Media Analysis: The Laramie Project Moises Kaufman’s The Laramie Project, is most commonly referred to as a docudrama, a play that is largely based on real facts. The play is all nonfiction facts about the death of Matthew Shepard, a gay college student whose brutal murder shocked the country in 1998.
Based on more than 200 interviews with the town’s citizens during the year and a half following Shepard’s murder, members of Moises Kaufman’s Tectonic Theater Project, the company best known for the Broadway smash, Gross Indecency: The Three Trials of Oscar Wilde, traveled to Laramie, Wyoming (home to both the victim and his killers), and conducted “The Laramie Project,” directed by Kaufman with input of the performers, who also served as dramatists/writers. The Laramie Project is a theatrical collage of excerpts from these interviews and from the journals of the actor-writers themselves.
Despite the fact that the events of the play are based on actual events with their own drama, Kaufman’s talents as a playwright are used to enhance the emotional impact of these events and create an atmosphere that stirs the audience more than just reading of the events does. The question is, how does he do this? The most fascinating aspects of the play are the various reactions and emotions of the people that were interviewed. From the sadness and guilt of some of the townspeople, to the joyful celebration of the so-called “Reverend” Fred Phelps, played by James Murtaugh.
The people who should have felt guilt over Matthew’s death did not, while those who did not bear much or any responsibility sometimes felt a sense of guilt. In this way, the play presents an example of dramatic irony in the reactions of the various groups of people involved. Father Roger Schmit, played by Tom Bower, a Catholic priest, expressed how “jolted” he was when he bravely performed a vigil for Matthew Shepherd. He also expressed his anger that various religious ministers decided not to “get involved (p. 5). ” The priest was presented as a more sympathetic figure, being one of the most tolerant of the religious figures in the play. He did not even bother to consult the bishop for permission to do the sermon. The Baptist minister’s wife’s thoughts were also interesting. She claimed that her husband’s thoughts about the murder were that “he has very biblical views about homosexuality…he doesn’t condone that kind of violence…but he doesn’t condone that kind of lifestyle… (p. 27). ” She doesn’t even realize the ontradiction in her statement about her husband’s opinion, considering the Bible states the death penalty for male homosexuality. She goes on to say that “we are all hoping this just goes away. ” It is almost as though she wants to forget what happened, seeing it as an annoyance, and nothing to get all bent out of shape over. Matt Galloway, played by Joshua Jackson, a bartender that worked at the place where Shepherd is picked up by his two killers, expresses a sense of remorse, despite the fact that he really did not have anything to be sorry for.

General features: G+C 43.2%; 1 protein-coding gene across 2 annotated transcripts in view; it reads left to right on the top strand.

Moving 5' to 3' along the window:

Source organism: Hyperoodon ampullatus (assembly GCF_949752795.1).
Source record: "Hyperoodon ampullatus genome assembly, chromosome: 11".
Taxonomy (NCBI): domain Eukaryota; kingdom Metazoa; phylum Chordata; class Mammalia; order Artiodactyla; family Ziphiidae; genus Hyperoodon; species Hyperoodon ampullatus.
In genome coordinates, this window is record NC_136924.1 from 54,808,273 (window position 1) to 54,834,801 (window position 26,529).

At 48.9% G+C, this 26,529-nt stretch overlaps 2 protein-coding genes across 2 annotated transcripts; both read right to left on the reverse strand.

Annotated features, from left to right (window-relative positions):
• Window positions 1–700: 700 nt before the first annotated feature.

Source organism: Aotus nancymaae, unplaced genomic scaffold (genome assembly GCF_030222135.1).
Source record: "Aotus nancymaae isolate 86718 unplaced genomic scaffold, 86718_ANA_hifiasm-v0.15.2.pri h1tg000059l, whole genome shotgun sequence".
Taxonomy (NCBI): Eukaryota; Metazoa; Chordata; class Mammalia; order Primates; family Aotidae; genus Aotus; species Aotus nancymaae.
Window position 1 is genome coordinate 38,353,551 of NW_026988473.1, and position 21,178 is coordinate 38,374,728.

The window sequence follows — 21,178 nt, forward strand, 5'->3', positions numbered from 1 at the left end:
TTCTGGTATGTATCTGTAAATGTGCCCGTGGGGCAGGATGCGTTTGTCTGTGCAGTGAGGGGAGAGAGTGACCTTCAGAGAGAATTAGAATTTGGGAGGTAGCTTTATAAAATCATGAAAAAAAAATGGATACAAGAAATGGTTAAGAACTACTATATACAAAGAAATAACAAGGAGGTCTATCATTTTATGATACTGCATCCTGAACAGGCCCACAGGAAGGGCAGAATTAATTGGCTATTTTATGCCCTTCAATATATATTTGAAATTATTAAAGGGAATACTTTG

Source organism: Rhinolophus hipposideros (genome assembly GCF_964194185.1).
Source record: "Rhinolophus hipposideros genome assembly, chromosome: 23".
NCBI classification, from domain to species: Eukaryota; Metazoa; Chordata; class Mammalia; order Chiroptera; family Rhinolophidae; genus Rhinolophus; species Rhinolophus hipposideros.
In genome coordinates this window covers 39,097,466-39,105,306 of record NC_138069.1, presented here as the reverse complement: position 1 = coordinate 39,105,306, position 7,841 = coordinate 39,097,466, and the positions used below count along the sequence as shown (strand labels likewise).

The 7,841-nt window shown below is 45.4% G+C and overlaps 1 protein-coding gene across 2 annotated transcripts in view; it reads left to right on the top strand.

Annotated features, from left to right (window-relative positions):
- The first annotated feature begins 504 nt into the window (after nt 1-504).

He said that “I shoulda noticed. I shoulda not had my head down when I was washing dishes for those twenty seconds. Things I coulda done. (p. 52). ” This feeling is probably natural and certainly understandable, but this really shows the dramatic irony. The fact that the bartender feels guilty when he really had nothing to be guilty about and yet the people who bear responsibility for fostering the hatred and intolerance that lead to Matthew’s murder really do not feel much guilt at all.